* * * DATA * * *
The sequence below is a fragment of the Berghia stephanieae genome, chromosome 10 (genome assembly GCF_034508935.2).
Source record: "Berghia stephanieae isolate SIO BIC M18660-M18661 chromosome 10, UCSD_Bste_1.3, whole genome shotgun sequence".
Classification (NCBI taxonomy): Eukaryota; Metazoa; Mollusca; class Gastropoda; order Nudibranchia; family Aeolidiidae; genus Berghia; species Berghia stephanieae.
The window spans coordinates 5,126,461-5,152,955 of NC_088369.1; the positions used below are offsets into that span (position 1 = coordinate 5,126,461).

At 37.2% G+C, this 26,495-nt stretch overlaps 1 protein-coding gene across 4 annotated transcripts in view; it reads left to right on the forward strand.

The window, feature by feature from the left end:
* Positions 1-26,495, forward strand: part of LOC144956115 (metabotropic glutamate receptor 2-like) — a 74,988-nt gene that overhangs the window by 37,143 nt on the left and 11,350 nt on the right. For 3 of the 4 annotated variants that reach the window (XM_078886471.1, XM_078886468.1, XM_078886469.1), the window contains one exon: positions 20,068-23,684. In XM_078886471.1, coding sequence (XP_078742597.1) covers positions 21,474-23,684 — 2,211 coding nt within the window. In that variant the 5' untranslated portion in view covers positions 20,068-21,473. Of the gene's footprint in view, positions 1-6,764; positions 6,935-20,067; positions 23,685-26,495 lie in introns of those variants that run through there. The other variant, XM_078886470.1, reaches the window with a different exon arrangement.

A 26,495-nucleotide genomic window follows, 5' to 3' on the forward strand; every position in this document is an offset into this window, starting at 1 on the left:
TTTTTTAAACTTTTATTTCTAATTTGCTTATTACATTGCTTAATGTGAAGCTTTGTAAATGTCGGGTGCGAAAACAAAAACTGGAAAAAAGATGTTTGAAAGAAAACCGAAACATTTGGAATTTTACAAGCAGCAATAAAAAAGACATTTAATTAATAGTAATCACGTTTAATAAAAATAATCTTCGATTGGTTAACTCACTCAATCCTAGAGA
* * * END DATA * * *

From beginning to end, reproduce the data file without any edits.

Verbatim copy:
The sequence below is a fragment of the Berghia stephanieae genome, chromosome 10 (genome assembly GCF_034508935.2).
Source record: "Berghia stephanieae isolate SIO BIC M18660-M18661 chromosome 10, UCSD_Bste_1.3, whole genome shotgun sequence".
Classification (NCBI taxonomy): Eukaryota; Metazoa; Mollusca; class Gastropoda; order Nudibranchia; family Aeolidiidae; genus Berghia; species Berghia stephanieae.
The window spans coordinates 5,126,461-5,152,955 of NC_088369.1; the positions used below are offsets into that span (position 1 = coordinate 5,126,461).

At 37.2% G+C, this 26,495-nt stretch overlaps 1 protein-coding gene across 4 annotated transcripts in view; it reads left to right on the forward strand.

The window, feature by feature from the left end:
* Positions 1-26,495, forward strand: part of LOC144956115 (metabotropic glutamate receptor 2-like) — a 74,988-nt gene that overhangs the window by 37,143 nt on the left and 11,350 nt on the right. For 3 of the 4 annotated variants that reach the window (XM_078886471.1, XM_078886468.1, XM_078886469.1), the window contains one exon: positions 20,068-23,684. In XM_078886471.1, coding sequence (XP_078742597.1) covers positions 21,474-23,684 — 2,211 coding nt within the window. In that variant the 5' untranslated portion in view covers positions 20,068-21,473. Of the gene's footprint in view, positions 1-6,764; positions 6,935-20,067; positions 23,685-26,495 lie in introns of those variants that run through there. The other variant, XM_078886470.1, reaches the window with a different exon arrangement.

A 26,495-nucleotide genomic window follows, 5' to 3' on the forward strand; every position in this document is an offset into this window, starting at 1 on the left:
TTTTTTAAACTTTTATTTCTAATTTGCTTATTACATTGCTTAATGTGAAGCTTTGTAAATGTCGGGTGCGAAAACAAAAACTGGAAAAAAGATGTTTGAAAGAAAACCGAAACATTTGGAATTTTACAAGCAGCAATAAAAAAGACATTTAATTAATAGTAATCACGTTTAATAAAAATAATCTTCGATTGGTTAACTCACTCAATCCTAGAGA